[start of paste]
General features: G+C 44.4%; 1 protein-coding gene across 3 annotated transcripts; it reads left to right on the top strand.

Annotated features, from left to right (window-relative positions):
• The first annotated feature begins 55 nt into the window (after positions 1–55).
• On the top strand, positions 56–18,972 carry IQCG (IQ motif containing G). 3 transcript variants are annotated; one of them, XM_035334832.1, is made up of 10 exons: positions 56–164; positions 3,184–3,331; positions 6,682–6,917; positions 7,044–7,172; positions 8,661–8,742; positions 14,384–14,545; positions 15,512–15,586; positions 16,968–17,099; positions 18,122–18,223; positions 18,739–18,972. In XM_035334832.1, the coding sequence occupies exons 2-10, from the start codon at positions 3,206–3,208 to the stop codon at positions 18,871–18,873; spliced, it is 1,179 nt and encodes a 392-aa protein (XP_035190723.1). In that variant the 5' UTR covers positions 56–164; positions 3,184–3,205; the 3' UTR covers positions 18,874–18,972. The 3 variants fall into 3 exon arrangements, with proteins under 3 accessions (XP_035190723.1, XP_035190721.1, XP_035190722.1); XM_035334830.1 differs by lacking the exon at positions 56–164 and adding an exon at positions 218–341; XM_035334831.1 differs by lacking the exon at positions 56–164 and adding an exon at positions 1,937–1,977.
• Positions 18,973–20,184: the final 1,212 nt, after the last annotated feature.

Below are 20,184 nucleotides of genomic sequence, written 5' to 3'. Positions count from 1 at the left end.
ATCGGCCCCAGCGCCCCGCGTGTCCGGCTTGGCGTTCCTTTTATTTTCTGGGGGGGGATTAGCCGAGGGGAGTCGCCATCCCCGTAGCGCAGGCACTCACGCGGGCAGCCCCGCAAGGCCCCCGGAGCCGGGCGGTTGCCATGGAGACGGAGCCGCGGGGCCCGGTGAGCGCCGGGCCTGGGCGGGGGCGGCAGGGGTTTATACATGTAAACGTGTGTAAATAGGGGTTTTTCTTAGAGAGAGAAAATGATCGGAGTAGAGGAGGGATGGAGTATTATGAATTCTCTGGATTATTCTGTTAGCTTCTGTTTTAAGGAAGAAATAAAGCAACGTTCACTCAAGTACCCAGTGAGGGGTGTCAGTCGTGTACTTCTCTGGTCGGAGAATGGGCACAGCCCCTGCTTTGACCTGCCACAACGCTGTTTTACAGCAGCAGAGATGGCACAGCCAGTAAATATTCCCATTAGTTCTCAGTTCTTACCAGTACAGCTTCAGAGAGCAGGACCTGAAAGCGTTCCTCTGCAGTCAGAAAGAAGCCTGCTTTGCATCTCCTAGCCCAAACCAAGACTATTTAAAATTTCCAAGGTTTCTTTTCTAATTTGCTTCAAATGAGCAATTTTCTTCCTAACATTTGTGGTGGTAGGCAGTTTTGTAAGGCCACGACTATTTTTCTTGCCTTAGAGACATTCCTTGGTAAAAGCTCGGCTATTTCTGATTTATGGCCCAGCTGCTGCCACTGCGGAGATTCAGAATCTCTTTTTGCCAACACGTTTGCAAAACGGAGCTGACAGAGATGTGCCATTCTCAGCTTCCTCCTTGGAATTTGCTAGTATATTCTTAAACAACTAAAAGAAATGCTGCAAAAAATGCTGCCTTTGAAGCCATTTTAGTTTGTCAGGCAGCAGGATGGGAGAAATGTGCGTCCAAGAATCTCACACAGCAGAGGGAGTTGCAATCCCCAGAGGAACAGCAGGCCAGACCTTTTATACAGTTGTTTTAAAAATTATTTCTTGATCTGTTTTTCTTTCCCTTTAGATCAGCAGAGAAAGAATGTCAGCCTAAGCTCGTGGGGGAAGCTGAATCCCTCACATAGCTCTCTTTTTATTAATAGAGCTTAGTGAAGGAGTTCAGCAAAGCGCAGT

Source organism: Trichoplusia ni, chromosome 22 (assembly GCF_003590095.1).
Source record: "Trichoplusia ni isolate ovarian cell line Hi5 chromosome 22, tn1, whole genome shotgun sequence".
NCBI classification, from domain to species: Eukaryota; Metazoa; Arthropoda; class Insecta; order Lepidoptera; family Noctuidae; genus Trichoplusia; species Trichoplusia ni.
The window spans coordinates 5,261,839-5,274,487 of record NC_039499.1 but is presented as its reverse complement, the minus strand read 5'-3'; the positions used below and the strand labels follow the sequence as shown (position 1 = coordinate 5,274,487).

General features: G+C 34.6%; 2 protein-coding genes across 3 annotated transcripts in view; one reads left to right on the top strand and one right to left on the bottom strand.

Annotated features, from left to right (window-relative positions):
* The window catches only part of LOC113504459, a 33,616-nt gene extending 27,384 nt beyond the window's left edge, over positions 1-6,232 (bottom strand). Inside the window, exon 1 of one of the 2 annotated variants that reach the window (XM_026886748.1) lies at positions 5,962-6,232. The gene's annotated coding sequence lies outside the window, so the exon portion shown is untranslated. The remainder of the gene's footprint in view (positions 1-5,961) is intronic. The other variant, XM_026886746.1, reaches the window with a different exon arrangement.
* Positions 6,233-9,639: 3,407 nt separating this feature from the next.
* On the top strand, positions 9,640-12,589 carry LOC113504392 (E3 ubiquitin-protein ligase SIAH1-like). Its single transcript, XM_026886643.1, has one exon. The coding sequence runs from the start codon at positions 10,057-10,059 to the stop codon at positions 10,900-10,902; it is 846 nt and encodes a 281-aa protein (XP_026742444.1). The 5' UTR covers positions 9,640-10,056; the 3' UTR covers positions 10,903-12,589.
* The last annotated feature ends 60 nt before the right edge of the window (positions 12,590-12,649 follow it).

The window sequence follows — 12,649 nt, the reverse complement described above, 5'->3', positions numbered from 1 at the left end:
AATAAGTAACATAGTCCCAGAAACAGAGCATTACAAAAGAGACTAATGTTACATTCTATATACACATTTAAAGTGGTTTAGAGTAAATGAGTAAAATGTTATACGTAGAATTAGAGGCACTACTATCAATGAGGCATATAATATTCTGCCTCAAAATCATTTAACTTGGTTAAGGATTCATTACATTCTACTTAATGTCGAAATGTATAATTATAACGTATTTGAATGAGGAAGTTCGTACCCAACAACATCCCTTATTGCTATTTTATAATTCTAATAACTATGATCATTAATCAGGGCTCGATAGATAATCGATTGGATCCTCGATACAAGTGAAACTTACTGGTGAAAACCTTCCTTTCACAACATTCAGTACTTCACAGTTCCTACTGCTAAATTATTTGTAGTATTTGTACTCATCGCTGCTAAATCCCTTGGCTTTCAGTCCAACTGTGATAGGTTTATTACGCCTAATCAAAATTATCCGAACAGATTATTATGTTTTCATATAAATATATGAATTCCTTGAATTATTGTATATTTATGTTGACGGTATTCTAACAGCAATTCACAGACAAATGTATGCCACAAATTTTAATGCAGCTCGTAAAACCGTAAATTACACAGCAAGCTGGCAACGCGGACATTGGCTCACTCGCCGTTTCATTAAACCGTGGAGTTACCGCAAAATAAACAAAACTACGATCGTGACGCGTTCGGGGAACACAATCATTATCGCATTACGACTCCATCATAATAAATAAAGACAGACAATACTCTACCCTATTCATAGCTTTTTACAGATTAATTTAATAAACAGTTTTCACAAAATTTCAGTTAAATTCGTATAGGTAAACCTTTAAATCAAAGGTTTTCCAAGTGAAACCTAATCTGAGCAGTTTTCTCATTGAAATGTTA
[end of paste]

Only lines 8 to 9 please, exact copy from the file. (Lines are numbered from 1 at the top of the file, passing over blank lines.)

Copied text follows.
Source organism: Trichoplusia ni, chromosome 22 (assembly GCF_003590095.1).
Source record: "Trichoplusia ni isolate ovarian cell line Hi5 chromosome 22, tn1, whole genome shotgun sequence".